Complete, Comprehensive, & Caring
The very first step towards caring for your eye health starts with an eye exam. Eye exams are the cornerstone of all eye care. Before we can prescribe lenses, medications, or recommend surgery, you’ll have to have an eye exam first.
However, just because they’re necessary doesn’t mean they’re cookie-cutter. We tailor every eye exam to you and your needs, taking into account every aspect of your eye health, your visual clarity, and even your overall health to find options that work best for you.
Each of our team members is happy to answer your questions or put your concerns to rest. All you need to do is book an eye exam, and we’ll get to work on providing you with complete, comprehensive care.
The Eye Exam Process
While we tailor every eye exam to the person, eye exams generally follow a certain process to ensure we look at every aspect of your eye and vision health.
Some appointments, like contact lens exams and laser eye surgery consultations, may need a little more time to complete, but we’ll let you know so you can plan accordingly.
When it’s time for your appointment, we’ll walk you through:
The Initial Discussion
We kick off every eye exam with a discussion about you. This conversation allows us to tailor your eye exam by asking specific questions about your previous eye health history, your personal and family health history, and any current eye problems you have.
Please take this as an opportunity to let us know of any questions or concerns you may have. The more information we have, the better we can customize the exam to suit your needs.
Testing Your Visual Acuity
Once we wrap up our discussion, the next step is to determine your visual acuity, otherwise known as your lens prescription. With your new lens prescription, we can customize your eyeglasses or contact lenses to find the crisp, clear vision you deserve.
Next, we’ll move on to arguably the most important part of your eye exam: eye disease testing.
Searching for Eye Disease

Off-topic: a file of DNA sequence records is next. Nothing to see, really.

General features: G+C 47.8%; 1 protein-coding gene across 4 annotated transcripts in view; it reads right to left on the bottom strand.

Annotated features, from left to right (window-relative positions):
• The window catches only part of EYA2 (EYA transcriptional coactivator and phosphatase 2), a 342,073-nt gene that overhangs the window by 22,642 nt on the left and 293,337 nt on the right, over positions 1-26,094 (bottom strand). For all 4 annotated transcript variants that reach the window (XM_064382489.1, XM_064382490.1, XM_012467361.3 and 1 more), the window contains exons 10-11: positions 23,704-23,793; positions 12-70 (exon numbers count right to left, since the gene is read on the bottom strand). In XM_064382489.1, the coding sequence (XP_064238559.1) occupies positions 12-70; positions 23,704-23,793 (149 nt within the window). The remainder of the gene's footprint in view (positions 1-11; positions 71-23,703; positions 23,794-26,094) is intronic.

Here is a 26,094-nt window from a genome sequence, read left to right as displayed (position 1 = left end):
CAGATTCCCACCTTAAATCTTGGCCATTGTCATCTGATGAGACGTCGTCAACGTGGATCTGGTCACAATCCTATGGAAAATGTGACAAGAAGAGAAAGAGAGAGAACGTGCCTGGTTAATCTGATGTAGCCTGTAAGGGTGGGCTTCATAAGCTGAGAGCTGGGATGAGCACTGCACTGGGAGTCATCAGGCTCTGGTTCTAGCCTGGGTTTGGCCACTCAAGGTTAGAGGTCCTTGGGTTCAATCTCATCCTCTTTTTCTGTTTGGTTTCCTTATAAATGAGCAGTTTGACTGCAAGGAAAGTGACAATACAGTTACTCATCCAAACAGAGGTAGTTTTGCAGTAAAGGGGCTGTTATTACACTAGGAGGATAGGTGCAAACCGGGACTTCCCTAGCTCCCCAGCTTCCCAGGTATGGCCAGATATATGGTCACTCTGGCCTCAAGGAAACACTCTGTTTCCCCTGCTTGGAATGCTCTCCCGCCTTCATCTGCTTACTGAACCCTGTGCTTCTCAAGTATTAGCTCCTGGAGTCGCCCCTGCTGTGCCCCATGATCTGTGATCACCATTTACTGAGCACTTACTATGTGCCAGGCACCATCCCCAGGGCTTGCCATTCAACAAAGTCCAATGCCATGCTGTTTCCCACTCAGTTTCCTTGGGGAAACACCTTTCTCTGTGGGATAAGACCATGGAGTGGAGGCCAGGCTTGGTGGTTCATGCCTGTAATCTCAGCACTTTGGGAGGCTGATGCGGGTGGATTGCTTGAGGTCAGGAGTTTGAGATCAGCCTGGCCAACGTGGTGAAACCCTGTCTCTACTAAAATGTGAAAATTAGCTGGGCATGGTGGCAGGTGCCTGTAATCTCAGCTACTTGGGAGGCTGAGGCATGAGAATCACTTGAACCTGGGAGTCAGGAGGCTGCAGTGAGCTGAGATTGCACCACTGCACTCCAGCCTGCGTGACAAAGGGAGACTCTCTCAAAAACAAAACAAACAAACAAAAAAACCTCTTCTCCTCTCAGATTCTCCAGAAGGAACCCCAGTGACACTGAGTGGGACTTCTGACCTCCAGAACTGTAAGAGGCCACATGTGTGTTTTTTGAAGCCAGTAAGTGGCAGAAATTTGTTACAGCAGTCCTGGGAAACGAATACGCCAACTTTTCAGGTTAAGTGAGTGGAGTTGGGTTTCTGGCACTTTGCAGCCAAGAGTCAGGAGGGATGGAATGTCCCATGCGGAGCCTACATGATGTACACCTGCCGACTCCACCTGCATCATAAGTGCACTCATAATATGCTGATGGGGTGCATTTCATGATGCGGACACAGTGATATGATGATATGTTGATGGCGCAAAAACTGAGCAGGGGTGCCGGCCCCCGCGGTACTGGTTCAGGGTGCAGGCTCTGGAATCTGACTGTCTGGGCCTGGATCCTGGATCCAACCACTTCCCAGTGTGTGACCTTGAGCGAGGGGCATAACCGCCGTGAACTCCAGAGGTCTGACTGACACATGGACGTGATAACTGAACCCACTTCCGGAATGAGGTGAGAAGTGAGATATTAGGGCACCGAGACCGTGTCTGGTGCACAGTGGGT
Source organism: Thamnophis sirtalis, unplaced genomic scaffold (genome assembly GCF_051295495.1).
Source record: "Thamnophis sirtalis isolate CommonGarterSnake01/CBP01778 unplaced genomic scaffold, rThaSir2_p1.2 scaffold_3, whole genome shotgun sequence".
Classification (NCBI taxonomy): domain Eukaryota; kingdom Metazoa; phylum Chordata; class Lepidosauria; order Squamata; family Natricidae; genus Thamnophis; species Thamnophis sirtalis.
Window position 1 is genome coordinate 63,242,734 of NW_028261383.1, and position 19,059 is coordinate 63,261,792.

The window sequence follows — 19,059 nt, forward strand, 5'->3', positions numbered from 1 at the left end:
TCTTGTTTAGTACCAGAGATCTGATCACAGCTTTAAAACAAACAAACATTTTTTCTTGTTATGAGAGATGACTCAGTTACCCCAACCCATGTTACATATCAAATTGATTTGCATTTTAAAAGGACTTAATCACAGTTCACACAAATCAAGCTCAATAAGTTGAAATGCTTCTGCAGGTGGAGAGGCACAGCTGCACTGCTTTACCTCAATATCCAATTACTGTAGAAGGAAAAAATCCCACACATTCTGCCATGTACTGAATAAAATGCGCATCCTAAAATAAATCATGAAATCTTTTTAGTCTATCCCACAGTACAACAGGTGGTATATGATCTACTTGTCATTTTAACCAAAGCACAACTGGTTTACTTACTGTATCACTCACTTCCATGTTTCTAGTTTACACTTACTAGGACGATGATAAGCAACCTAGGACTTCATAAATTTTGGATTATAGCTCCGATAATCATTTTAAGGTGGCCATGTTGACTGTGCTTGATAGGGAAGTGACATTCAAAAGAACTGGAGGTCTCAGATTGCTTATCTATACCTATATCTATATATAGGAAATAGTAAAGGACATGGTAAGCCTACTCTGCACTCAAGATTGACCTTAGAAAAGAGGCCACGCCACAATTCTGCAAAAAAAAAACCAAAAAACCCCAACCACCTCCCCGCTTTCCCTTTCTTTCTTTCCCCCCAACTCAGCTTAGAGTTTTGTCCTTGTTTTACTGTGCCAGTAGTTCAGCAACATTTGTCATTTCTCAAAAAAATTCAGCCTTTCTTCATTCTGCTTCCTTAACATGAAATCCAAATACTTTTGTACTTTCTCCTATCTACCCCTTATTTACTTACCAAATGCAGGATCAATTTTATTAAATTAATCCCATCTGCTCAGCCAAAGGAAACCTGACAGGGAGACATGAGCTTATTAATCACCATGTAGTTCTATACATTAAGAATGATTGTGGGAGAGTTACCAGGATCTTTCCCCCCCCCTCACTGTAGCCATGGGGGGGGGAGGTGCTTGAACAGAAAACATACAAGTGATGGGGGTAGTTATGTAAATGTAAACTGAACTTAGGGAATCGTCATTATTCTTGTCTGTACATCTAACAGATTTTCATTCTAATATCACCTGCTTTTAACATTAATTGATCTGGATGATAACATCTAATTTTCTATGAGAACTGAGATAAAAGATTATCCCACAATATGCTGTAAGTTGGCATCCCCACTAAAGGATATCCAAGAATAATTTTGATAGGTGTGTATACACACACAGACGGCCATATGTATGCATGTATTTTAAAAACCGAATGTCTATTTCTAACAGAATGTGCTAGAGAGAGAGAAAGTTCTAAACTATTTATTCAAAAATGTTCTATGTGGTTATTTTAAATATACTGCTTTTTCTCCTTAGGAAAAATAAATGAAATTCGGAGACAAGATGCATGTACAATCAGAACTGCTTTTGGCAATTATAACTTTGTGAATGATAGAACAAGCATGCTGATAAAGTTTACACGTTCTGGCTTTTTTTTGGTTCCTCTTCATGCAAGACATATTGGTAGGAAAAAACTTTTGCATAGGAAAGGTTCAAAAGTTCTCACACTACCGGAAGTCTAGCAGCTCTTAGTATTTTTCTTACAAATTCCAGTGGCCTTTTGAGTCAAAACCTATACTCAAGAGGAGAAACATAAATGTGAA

Many eye diseases can develop with little to no early symptoms, including sight-stealing issues like glaucoma, macular degeneration, diabetic retinopathy, and more. To ensure we catch these issues before they damage your vision, we use the latest eye care technology to check your retina and assess your eye health.
If we discover any eye diseases or conditions developing, we’ll create a personalized management plan to help preserve your vision.
Finishing Your Eye Exam
Every eye exam ends with us providing you our findings as well as our recommendations or prescriptions. After your appointment, we can start looking at frames and lenses from some of the top designers in the world!
Once we complete your eye exam, you’ll have everything you need to start seeing the world the way you should.
How Often Should You Have an Eye Exam?
Eye exam frequency depends on your particular needs. We can determine your exam frequency after your first couple of eye exams with us. However, as a general rule, we follow the frequency recommended by the American Optometric Association:
- Once every year between the ages of 18 and 64
- Annually after the age of 65
If you have conditions that could put your eye health or vision “at risk,” we may recommend more frequent exams.
You may be at-risk if you:
- Are over 50
- Have health conditions
- Have family health problems
- Have a high prescription
- Have frequent eye infections
Common Age-Related Eye Problems
Cataracts are one of the most common eye conditions that can occur with age. In fact, they’re the leading cause of blindness in the United States. However, early vision problems caused by cataracts can be corrected with eyeglasses or contact lenses.
Presbyopia is an age-related refractive error that everyone can develop, making it difficult for you to see things up close. Presbyopia generally develops in adults over 45, and it can develop even if you already have another refractive error like myopia (nearsightedness), hyperopia (farsightedness), or astigmatism.
Age-Related Macular Degeneration
Age-related macular degeneration (AMD) is one of the most common eye diseases in the United States and one of the leading causes of vision loss in adults over 55.
To learn more about AMD, please visit our Eye Disease Diagnosis & Management page.